Australia maintained its position as a regional leader in the fight against terrorism. In June, Australia hosted the Trilateral Counterterrorism Consultations in Sydney and pushed for concrete measures to broaden the relationship between the Trilateral partners (Australia, Japan, and the United States) and regional stakeholders. Australia hosted a subregional ministerial conference on counterterrorism and the Asia-Pacific seminar on combating nuclear terrorism, and proposed that the partners develop and implement a special policy and operational "Combating Bioterrorism" workshop for Southeast Asian nations. The proposed workshop would strengthen local capacity to combat bioterrorism and improve the overall counterterrorism infrastructure in Southeast Asia by ensuring early detection of and effective response to bioterrorism.
The Jakarta Center for Law Enforcement Cooperation (JCLEC), continued to reap benefits for Australia and its regional partners. At the Counterterrorism Trilateral in Sydney, the partners proposed that JCLEC be expanded and serve as a platform for more diverse training. There were over 100 courses of training in place at JCLEC. Australia also continued its commitment to the designation of terrorist organizations; it has designated a total of 19 terrorist organizations under its domestic criminal code.
The Australian Federal Police (AFP) received further funding to expand its investigative and specialist training, currently delivered to regional law enforcement partners through facilities like JCLEC. Funding was targeted toward:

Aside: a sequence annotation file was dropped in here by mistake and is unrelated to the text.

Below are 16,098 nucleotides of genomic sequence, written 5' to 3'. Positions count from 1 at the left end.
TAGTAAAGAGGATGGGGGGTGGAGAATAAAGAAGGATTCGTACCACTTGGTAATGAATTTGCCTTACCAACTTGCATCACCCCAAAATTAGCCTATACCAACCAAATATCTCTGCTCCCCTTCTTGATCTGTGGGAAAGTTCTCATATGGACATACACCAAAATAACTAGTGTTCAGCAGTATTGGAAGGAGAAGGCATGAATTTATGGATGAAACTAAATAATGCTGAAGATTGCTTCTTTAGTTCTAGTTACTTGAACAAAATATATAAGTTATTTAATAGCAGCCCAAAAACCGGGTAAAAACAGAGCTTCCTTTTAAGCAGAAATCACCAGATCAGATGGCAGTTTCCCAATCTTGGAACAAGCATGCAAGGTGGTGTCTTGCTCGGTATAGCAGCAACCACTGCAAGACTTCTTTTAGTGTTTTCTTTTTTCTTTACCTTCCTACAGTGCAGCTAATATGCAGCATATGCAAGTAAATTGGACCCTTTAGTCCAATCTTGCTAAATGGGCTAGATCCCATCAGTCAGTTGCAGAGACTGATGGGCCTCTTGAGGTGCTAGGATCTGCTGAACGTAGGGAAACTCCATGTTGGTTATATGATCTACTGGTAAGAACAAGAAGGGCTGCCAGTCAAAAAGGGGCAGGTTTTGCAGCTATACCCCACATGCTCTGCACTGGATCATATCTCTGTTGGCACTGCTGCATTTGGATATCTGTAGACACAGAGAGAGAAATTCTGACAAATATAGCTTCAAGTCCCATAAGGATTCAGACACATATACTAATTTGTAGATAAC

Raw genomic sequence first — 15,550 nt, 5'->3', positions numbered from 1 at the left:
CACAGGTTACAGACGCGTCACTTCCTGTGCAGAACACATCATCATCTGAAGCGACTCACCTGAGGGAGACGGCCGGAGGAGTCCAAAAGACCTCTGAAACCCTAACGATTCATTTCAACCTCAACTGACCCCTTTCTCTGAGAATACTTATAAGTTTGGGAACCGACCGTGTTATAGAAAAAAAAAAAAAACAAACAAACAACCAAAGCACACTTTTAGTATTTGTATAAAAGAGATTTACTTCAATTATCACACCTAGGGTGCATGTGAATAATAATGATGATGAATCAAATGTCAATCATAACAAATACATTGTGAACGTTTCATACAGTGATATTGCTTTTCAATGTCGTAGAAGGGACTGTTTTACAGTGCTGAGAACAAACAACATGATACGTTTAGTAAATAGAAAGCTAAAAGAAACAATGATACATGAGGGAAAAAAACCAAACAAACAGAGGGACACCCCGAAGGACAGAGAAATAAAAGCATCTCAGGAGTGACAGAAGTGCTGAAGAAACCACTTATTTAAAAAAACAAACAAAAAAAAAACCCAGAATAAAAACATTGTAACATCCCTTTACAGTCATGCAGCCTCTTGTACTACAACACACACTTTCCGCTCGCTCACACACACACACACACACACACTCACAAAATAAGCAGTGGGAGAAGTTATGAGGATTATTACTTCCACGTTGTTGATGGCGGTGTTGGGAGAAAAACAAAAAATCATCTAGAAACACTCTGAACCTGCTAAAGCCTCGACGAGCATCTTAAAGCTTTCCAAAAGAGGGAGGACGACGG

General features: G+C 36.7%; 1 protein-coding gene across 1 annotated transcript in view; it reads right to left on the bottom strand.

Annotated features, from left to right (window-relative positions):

- conducting offshore exercises and training with regional partners,
- increasing the number of counterterrorism advisers working in AFP's international liaison officer network,
- introducing to high priority locations a custom-built Case Management and Information System developed for use in overseas jurisdictions, and
- enhancing specialist forensic and technical training for law enforcement agencies in the region.
In 2007, 350 officers of the AFP's International Deployment Group (IDG) were deployed overseas, many in counterterrorism technical assistance and operational/liaison roles. The AFP Operational Response Group was designed to respond on short notice to emerging law and order issues and to conduct stabilization operations to head off lawless situations that terrorists could exploit. Australia continued to provide legal drafting assistance to regional states, including the South Pacific islands, seeking to adopt international conventions and protocols against terrorism, and to bring domestic laws into conformity with these conventions.
The Australian Transaction Reports Analysis Centre (AUSTRAC), which monitors financial transactions, serves as the national AML/CTF regulator with supervisory, monitoring, and enforcement functions over a diverse range of industry sectors. A new set of regulatory reforms, introduced in draft legislation made public in August, included new regulations regarding real estate, precious gems and stones; and specified legal, accounting, and trust services. Australia continued to seek and fund additional staff and technical capabilities, and established identity security strike teams to investigate and prosecute people and syndicates involved in manufacturing false identities.
In May, Australia (with New Zealand, Indonesia, and the Philippines) cosponsored the Third Asia-Pacific Interfaith Dialogue, held in New Zealand. The Dialogue, involving religious and community leaders from 15 South East Asia and Pacific countries, aims to foster mutual respect, understanding, and tolerance, and to isolate religious extremism.
Australia is a partner with both the United States in exchanging information on known and suspected terrorists using the Terrorist Screening Center as the operational hub for encounter management; and with the United States in APEC's Regional Movement Alert System (RMAS). Both programs enhance our joint ability to disrupt travel by known and suspected terrorists.
In Afghanistan, Australia continued its support of a Dutch-led provincial reconstruction team. By year's end, there were 960 and 970 Australian troops in Iraq and Afghanistan, respectively.